I’ve been out of the country for the past two weeks, spending almost the entirety of that time in Israel. Along the way, I’ve learned some interesting things about taking an extended global trip while parenting.
Contrary to what you might think, there are some pretty sweet perks to traveling with a child. I made the trip out to Israel with just my son and while there are some challenges traveling as a solo parent, I also noticed some up sides. People tended to treat us with more patience and kindness then when I travel solo (and I do, often). We bypassed regular TSA security to go in the fast lane, where shoes blissfully remain on and you don’t need to take out laptops or toiletries. We were also allowed to board first if we wanted to, we got meals served to us earlier, and there were more smiles and less scowls from airline employees — although perhaps this is just an Air France thing? They were pushing the free booze …
While here, I had a book event in Jerusalem for my book, The Good Mother Myth. After a reading, we had a lively discussion about parenting and what constitutes being a good mother. While there are certain universal struggles and truths, the consensus seemed to be that mothers in Israel don’t contend with some of the same challenges that we do here in the U.S. It boiled down to the fact that in Israel — like many other countries outside America — parents receive government support when it comes to things like family leave, so the start of this whole parenting thing is a little less stressful. Some of the judgement parents face here is not even brought up in the first place. It’s reassuring to me — but also dismaying, as an American — that parenting struggles aren’t constant around the globe.
Neither, apparently, is the way gender is perceived. Not once since we’ve been abroad has my son been mistaken for a girl. Granted, he actually got a haircut before we left, but even rocking some short curls, he still had a few folks misgender him in the States. Outside of America, it’s been refreshing to see boys wearing pink or girls with short pixie haircuts and nobody wringing their hands about the downfall of traditional gender roles.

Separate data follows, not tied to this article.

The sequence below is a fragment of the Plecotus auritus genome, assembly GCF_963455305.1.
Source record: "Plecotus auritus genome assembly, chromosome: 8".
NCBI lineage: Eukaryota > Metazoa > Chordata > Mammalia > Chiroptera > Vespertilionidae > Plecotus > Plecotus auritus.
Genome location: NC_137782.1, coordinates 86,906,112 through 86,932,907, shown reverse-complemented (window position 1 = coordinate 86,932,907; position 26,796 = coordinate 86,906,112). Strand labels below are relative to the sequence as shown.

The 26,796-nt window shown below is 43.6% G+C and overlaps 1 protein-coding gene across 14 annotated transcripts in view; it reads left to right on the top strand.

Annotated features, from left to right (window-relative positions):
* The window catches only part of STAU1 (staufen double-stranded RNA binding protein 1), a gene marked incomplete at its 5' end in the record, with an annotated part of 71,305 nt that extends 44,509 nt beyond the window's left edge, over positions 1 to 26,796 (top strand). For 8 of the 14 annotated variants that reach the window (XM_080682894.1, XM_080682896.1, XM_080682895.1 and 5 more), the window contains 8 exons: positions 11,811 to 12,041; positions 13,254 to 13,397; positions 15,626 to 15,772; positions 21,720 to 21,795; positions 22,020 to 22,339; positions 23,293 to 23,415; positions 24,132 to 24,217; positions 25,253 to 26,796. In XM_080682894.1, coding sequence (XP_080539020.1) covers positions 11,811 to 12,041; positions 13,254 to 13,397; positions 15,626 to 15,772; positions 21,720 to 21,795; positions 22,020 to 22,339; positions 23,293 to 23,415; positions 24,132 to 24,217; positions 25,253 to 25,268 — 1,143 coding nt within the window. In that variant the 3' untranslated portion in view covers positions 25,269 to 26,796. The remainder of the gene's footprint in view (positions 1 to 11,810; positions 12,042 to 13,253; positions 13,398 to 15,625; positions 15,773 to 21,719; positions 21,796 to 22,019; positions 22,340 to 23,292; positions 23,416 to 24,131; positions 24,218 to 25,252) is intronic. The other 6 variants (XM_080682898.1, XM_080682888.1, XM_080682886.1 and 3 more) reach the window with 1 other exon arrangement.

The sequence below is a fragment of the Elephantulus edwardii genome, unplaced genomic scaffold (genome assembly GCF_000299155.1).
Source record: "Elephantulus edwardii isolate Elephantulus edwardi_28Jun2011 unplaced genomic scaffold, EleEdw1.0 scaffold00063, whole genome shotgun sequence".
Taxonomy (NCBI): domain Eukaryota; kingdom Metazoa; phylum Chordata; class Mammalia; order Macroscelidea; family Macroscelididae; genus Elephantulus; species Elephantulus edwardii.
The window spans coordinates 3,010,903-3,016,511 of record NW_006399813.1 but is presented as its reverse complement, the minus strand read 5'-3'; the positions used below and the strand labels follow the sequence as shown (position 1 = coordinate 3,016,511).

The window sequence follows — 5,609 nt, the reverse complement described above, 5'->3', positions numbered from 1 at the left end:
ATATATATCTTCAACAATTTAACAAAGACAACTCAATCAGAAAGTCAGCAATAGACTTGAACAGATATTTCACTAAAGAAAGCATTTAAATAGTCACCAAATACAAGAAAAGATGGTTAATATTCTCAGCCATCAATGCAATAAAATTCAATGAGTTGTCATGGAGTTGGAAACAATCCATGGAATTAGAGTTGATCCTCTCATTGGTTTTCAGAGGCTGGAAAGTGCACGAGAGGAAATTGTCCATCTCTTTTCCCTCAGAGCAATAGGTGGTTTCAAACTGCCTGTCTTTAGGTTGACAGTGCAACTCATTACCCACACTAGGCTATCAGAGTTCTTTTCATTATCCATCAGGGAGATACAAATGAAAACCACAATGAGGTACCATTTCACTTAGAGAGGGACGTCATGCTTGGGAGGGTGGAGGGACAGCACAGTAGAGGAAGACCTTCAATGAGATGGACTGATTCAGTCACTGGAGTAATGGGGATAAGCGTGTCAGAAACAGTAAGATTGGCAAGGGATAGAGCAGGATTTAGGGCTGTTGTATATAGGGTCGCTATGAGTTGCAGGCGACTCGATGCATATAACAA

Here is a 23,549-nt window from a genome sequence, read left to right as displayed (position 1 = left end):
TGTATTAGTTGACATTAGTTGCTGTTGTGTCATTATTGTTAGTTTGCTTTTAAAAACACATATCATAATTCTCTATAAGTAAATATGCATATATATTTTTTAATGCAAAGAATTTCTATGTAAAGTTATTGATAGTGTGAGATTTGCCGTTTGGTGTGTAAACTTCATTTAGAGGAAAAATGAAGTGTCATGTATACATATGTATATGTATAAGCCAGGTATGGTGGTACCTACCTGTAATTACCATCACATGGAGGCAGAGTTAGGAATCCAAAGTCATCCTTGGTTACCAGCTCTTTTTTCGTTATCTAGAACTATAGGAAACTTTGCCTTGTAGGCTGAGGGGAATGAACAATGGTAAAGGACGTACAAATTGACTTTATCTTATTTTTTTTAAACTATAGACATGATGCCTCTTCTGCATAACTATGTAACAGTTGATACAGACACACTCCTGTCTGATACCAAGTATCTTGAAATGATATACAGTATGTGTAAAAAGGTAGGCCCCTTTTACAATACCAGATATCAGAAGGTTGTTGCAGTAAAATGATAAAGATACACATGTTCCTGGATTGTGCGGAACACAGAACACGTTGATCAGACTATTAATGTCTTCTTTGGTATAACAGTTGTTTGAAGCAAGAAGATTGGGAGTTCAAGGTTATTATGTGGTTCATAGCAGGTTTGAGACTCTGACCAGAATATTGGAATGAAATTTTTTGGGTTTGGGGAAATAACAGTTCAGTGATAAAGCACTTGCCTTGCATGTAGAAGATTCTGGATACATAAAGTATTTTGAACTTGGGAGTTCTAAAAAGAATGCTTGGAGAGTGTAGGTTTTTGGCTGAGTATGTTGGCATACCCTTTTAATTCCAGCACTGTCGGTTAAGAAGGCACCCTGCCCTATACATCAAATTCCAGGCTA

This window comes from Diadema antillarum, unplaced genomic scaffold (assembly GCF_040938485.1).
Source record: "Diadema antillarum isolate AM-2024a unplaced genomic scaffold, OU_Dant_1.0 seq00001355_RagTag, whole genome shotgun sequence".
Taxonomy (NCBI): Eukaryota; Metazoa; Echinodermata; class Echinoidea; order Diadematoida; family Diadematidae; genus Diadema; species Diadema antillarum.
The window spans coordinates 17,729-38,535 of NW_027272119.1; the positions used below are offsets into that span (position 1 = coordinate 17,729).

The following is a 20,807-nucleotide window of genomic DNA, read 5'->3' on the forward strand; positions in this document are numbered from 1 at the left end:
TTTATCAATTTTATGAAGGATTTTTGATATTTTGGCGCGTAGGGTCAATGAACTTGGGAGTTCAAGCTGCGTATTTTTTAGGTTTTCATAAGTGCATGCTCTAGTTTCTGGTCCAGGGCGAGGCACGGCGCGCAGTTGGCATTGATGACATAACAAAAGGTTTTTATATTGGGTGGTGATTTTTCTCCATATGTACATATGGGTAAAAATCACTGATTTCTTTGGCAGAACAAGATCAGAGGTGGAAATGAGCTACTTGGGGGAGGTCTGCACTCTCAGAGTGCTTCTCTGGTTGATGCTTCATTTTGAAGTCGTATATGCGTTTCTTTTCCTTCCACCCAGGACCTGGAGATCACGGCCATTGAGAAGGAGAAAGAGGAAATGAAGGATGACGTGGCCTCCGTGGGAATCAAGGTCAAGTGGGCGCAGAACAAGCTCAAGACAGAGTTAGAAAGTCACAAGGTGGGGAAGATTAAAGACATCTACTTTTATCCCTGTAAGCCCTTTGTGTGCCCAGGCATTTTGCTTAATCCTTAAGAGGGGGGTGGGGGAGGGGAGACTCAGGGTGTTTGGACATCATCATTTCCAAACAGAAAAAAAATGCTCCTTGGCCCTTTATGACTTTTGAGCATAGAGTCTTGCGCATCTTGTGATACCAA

I’m also a much more flexible parent while traveling. Back home, routines rule. It’s one of the easiest ways to make sure things run smoothly with limited — for both child or parent. But while traveling? I’m finding myself saying “yes” more often to requests for ice cream or other treats, not stressing over bedtime, and letting the little things go. Because enjoying an area’s nightlife while traveling as a parent (without access to babysitters) can sometimes be tricky, there may have been some nights where bedtime wasn’t until 10 or 11p.m. It meant we got to take in so many more interesting new sights, sounds, and tastes. And that’s okay.
In all, over two weeks of traveling has been intense, invigorating, and immensely enjoyable. We’ve made a ton of new memories, and have learned some new things along the way. And while we are all having a great time, it’s safe to say that there’s a shared yearning for “back home” as well. Reintegration — on all levels — will certainly be interesting …
Avital Norman Nathman blogs at The Mamfesto. Her book, The Good Mother Myth: Redefining Motherhood To Fit Reality, is out now. Follow her on Twitter.
[Image of a family traveling via Shutterstock]